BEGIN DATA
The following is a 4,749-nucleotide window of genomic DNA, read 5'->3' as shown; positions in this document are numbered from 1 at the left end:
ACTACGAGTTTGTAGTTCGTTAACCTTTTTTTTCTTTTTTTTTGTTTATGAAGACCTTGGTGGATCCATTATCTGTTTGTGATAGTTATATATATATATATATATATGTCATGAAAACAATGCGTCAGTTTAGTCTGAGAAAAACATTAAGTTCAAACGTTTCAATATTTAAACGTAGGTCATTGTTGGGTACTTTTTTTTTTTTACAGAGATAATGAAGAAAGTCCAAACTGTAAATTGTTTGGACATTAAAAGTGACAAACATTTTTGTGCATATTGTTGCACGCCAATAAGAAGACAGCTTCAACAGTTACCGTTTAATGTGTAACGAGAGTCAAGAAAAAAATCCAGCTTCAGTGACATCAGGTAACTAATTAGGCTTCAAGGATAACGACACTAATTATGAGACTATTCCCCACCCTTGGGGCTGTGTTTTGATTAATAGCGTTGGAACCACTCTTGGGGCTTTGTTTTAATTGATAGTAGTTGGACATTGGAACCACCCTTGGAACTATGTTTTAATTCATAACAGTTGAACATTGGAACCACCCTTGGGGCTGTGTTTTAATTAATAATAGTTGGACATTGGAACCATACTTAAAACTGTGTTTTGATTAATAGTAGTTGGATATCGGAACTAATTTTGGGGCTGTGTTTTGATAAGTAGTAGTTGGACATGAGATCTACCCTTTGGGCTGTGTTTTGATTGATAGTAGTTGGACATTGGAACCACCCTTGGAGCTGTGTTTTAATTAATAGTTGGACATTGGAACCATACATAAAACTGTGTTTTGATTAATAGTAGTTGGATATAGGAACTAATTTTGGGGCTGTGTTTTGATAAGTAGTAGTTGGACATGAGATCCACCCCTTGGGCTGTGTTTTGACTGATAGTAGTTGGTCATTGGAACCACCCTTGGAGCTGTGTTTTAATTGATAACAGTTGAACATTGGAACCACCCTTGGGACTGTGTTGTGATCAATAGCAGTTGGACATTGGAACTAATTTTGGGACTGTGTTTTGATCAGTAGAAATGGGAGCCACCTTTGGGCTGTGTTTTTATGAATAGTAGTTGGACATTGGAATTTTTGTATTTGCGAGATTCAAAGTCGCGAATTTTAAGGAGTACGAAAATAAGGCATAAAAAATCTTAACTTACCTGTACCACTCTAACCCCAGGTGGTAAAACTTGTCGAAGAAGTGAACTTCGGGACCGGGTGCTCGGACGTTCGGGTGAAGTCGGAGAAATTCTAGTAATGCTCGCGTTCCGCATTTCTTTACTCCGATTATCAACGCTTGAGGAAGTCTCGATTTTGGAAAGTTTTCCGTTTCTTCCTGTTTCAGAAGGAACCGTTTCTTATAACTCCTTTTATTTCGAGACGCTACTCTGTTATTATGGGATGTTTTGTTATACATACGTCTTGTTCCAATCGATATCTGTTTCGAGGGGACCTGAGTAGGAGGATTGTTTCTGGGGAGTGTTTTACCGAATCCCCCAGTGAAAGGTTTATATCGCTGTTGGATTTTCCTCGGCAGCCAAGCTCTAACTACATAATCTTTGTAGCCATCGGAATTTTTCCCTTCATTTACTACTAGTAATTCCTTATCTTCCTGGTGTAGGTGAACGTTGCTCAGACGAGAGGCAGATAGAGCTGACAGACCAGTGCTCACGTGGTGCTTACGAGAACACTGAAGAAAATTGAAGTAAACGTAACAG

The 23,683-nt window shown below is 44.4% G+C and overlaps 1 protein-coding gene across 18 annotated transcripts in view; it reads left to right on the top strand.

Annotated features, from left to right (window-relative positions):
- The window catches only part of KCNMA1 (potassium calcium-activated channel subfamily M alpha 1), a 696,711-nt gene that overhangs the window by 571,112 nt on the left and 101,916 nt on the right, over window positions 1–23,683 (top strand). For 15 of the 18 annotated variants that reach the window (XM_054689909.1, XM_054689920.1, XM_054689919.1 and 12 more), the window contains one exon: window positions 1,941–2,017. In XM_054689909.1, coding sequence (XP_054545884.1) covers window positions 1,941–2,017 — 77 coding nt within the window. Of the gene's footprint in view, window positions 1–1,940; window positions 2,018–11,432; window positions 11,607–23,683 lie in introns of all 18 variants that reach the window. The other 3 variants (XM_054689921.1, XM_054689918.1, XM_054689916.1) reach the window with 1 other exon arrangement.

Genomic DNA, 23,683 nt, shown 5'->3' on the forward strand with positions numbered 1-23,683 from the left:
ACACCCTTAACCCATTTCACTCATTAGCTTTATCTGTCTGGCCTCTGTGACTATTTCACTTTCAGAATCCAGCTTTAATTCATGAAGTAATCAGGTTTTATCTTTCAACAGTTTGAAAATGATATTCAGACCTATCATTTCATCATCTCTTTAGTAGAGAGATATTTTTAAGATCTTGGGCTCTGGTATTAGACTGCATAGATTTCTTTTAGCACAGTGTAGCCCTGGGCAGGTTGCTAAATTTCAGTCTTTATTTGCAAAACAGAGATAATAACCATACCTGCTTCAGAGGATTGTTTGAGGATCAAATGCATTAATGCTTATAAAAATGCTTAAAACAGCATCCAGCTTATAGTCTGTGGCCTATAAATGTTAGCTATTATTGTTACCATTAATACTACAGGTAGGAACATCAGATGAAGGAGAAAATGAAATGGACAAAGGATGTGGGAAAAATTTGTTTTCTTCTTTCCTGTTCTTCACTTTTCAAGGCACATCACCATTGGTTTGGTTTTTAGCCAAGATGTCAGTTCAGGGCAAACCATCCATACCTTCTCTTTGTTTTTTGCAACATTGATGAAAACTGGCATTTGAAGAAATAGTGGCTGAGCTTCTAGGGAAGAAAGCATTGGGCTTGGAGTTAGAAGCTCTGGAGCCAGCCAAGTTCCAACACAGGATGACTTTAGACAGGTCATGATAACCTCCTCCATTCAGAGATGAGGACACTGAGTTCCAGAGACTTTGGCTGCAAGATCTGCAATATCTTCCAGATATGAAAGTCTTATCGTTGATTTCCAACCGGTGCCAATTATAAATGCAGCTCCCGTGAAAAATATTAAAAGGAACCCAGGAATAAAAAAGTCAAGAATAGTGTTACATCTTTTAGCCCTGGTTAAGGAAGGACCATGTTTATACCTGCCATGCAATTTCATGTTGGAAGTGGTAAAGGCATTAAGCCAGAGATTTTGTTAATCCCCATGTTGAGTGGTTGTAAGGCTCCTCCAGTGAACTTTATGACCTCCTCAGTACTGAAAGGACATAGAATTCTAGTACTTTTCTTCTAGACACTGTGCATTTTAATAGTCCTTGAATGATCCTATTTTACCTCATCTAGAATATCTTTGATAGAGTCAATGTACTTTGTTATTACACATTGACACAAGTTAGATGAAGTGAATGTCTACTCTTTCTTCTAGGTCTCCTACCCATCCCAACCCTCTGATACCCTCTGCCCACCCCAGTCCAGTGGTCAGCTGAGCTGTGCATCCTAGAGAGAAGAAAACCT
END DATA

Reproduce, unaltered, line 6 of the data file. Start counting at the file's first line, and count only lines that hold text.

Genomic DNA, 23,683 nt, shown 5'->3' on the forward strand with positions numbered 1-23,683 from the left: